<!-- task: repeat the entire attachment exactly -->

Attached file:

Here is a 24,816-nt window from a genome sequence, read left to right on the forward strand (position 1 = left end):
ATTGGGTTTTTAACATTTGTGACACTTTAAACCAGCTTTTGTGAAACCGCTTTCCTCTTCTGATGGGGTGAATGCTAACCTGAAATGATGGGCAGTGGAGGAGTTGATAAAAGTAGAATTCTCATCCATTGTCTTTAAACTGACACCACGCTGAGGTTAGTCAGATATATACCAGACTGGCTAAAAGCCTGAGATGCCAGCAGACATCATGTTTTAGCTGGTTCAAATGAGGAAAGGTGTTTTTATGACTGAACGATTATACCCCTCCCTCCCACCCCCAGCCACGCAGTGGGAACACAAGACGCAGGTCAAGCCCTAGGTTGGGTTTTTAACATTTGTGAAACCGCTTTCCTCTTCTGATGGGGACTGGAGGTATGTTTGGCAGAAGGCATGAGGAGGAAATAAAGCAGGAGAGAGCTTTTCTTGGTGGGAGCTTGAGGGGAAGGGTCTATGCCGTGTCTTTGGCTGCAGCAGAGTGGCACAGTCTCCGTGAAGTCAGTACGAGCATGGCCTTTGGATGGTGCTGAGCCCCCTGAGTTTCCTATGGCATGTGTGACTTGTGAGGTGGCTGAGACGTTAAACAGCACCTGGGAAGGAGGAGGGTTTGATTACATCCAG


Here is a 24,816-nt window from a genome sequence, read left to right on the forward strand (position 1 = left end):
ATTGGGTTTTTAACATTTGTGACACTTTAAACCAGCTTTTGTGAAACCGCTTTCCTCTTCTGATGGGGTGAATGCTAACCTGAAATGATGGGCAGTGGAGGAGTTGATAAAAGTAGAATTCTCATCCATTGTCTTTAAACTGACACCACGCTGAGGTTAGTCAGATATATACCAGACTGGCTAAAAGCCTGAGATGCCAGCAGACATCATGTTTTAGCTGGTTCAAATGAGGAAAGGTGTTTTTATGACTGAACGATTATACCCCTCCCTCCCACCCCCAGCCACGCAGTGGGAACACAAGACGCAGGTCAAGCCCTAGGTTGGGTTTTTAACATTTGTGAAACCGCTTTCCTCTTCTGATGGGGACTGGAGGTATGTTTGGCAGAAGGCATGAGGAGGAAATAAAGCAGGAGAGAGCTTTTCTTGGTGGGAGCTTGAGGGGAAGGGTCTATGCCGTGTCTTTGGCTGCAGCAGAGTGGCACAGTCTCCGTGAAGTCAGTACGAGCATGGCCTTTGGATGGTGCTGAGCCCCCTGAGTTTCCTATGGCATGTGTGACTTGTGAGGTGGCTGAGACGTTAAACAGCACCTGGGAAGGAGGAGGGTTTGATTACATCCAG